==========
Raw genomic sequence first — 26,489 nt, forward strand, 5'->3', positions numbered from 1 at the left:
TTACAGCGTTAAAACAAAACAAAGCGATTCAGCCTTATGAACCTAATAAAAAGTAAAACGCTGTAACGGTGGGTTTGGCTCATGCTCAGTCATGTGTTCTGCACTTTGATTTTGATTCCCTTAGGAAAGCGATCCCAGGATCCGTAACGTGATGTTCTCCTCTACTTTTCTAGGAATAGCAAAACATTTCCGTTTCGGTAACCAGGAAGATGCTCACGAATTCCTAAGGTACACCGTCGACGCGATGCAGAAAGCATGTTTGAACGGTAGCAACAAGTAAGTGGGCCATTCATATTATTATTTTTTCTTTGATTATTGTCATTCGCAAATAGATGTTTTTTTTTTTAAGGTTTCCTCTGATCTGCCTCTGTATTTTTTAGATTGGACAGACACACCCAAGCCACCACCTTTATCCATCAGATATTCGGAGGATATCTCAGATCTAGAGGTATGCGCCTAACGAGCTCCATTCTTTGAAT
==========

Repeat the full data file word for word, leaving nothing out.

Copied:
Raw genomic sequence first — 26,489 nt, forward strand, 5'->3', positions numbered from 1 at the left:
TTACAGCGTTAAAACAAAACAAAGCGATTCAGCCTTATGAACCTAATAAAAAGTAAAACGCTGTAACGGTGGGTTTGGCTCATGCTCAGTCATGTGTTCTGCACTTTGATTTTGATTCCCTTAGGAAAGCGATCCCAGGATCCGTAACGTGATGTTCTCCTCTACTTTTCTAGGAATAGCAAAACATTTCCGTTTCGGTAACCAGGAAGATGCTCACGAATTCCTAAGGTACACCGTCGACGCGATGCAGAAAGCATGTTTGAACGGTAGCAACAAGTAAGTGGGCCATTCATATTATTATTTTTTCTTTGATTATTGTCATTCGCAAATAGATGTTTTTTTTTTTAAGGTTTCCTCTGATCTGCCTCTGTATTTTTTAGATTGGACAGACACACCCAAGCCACCACCTTTATCCATCAGATATTCGGAGGATATCTCAGATCTAGAGGTATGCGCCTAACGAGCTCCATTCTTTGAAT